In Rwanda, female ex-combatants face reintegration challenge
“Some of them, they will tell you frankly, that the only way of living (in DR Congo) was going to take somebody’s food in the field” at gunpoint, said Kanamugire.
It falls on him and his staff of eight to reform them. The ex-combatants are given all they need, but no money. Some report their soap finished just a few days after receiving it, he said, far too soon for it to have been actually used up. Either they are stockpiling it, said Kanamugire, “or they have sold it around the corner to get some money.”
The phenomenon may stem from a sense of insecurity about their future, something the center is meant to remedy. Many of the younger ex-combatants lack basic literacy, having not attended school after leaving Rwanda in 1994, said Kanamugire. At Mutobo, they spend an hour each morning learning to read and write. Their spouses and children go through a similar three-week program. They are taught that there are no longer Hutus or Tutsis, just Rwandans. Even so, they are warned there may be some who do not welcome them back, and advised on ways to handle this.
Aside from organized trips into the community to meet with ex-combatants who have successfully integrated into society, residents are required to stay at the camp, unless they obtain a pass, something Kanamugire tries to limit. When they are outside, he explained, they can buy gin. And when they drink, they fight. At the camp he maintains strict order. Although the center’s mission is to turn soldiers into civilians, Kanamugire maintains the system of military rank from their combat days, otherwise, he said, “it will be chaos.” Men and women are usually housed separately, but there are exceptions. Jeanine is able to share a room with her husband and youngest child. Jeanine may have been a simple FDLR soldier, but her husband was not.
Habamungu Desire was a colonel in FDLR in charge of external intelligence. Like many of his comrades, he had a number of aliases including Baba Adam, Kaduruvayo and Adolphe Habamungu. He is 49, which means he is old enough to have participated in the Rwandan genocide. But if he played an active role in the genocide, said Jeanine, his community in Rwanda would not have accepted him back, and that has not been the case. The couple and their children were able to visit Desire’s old community over the winter holidays. Kanamugire and Musoni confirmed her statement. The real perpetrators of the genocide do not return to Rwanda, they said, because they know they will be turned in by the community.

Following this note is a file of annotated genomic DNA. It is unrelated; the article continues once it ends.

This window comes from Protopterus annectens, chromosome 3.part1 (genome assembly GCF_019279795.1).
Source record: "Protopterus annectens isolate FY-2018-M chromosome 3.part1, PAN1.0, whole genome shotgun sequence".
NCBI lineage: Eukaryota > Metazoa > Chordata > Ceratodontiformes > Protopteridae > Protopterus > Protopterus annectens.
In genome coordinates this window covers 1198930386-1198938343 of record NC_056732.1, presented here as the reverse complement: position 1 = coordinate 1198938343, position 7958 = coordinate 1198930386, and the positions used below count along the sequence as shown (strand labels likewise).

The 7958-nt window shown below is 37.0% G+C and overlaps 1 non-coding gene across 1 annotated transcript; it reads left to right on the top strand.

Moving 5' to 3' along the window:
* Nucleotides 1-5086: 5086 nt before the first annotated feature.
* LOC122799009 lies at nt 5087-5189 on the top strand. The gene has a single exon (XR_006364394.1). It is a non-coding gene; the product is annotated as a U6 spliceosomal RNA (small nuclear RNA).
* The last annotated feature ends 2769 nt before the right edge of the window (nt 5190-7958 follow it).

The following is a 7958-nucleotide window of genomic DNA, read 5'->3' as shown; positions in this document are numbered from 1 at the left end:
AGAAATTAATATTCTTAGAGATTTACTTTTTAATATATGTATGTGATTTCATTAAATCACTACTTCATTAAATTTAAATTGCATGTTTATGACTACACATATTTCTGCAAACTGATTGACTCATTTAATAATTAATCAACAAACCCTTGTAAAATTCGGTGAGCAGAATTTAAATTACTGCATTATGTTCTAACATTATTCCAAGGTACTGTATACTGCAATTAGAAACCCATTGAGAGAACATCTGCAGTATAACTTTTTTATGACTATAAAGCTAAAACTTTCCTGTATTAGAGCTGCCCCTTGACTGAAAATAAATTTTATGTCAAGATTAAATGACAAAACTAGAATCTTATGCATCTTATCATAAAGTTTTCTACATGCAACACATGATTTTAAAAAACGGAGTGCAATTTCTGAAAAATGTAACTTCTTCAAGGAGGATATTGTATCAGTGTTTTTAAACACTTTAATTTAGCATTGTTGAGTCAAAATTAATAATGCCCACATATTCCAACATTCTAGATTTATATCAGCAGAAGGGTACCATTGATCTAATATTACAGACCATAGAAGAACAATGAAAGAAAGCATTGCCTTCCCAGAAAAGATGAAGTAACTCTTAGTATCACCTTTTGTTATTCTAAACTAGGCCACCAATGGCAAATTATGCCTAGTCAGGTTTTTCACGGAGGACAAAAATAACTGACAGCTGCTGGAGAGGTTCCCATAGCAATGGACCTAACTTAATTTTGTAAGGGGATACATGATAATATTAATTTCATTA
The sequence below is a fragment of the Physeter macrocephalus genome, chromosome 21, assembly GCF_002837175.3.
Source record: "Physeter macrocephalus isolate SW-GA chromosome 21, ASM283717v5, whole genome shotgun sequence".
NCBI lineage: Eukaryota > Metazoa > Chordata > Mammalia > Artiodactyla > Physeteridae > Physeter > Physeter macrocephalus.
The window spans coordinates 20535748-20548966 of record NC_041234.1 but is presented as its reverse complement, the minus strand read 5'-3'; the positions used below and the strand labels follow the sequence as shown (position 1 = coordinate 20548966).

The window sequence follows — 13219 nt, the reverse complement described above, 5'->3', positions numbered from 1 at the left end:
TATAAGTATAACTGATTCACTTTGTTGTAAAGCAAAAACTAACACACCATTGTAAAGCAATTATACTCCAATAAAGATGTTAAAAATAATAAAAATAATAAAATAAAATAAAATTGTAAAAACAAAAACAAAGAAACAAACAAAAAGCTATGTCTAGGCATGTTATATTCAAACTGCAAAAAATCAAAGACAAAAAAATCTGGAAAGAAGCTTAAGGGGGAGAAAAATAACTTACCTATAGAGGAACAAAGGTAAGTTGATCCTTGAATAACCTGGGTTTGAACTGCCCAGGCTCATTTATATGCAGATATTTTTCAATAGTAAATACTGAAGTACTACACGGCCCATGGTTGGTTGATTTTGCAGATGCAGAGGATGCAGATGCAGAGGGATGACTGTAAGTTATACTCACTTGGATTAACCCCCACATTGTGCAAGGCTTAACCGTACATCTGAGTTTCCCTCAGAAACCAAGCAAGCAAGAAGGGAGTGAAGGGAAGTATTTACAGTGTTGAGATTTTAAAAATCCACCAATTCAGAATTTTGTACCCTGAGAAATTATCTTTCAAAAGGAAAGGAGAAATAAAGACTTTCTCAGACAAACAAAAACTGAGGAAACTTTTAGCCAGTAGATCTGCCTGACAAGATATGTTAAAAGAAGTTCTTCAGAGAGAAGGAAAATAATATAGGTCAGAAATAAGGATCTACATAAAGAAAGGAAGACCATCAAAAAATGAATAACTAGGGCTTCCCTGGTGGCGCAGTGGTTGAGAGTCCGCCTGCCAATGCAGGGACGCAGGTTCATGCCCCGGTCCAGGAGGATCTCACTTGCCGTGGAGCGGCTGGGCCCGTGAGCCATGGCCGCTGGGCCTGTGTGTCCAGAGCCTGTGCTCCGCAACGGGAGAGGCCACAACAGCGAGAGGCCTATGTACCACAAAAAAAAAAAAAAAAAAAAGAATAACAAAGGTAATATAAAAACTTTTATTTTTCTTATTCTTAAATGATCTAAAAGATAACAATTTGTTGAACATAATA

There is no such accounting in DR Congo.
The first thing Jeanine was taught after she became a solder was how to shoot a Kalishnikov. She was also taught that once you become a soldier, you are a soldier forever. For Jeanine, being a soldier meant cooking and fetching water, and then, when there was war, fighting. Although she said she did not hurt civilians other than to steal their crops, she admitted civilians ran away in fear whenever they saw her. She did not kill anyone when she wasn’t fighting, she said. But “in the war, we were just fighting, so I could also fight and shoot other soldiers, so it’s possible.”
Kanamugire said it is not uncommon for FDLR soldiers to have been forced to kill comrades who tried to escape. A young man who passed through the camp just before the current group was so haunted by the image of the man he killed that he had to be sent to the hospital for psychological treatment. Kanamugire estimated that in each group there are one or two who have severe enough psychological trauma to require hospitalization, the rest are treated by the camp psychologist. Almost all are haunted to some degree. When talking with them about what they have been through, sometimes Kanamugire notices a far away look in their eyes, as if they are somewhere else.
“You have to say ‘hey come back, come back.'”
For the first few nights Jeanine was at Mutobo she had nightmares. They were always the same. She was caught while trying to leave FDLR. If you are caught, you are killed. Which is why more don’t return to Rwanda, said Kanamugire. That and the rhetoric they are fed by FDLR telling them they will be killed if they return. Jeanine believed it for a while. But in time she became tired of the constant fighting, the waking at 3 a.m. and having to run, the lack of education for her children. One day in November 2015 she and her children pretended to be headed to the fields to work. Her husband secretly followed. Only once they were out of FDLR territory did they ask to be taken to MONUSCO, which handles voluntary repatriation of foreign armed groups through a process called DDRRR: Disarmament, Demobilization, Repatriation, Reintegration and Resettlement.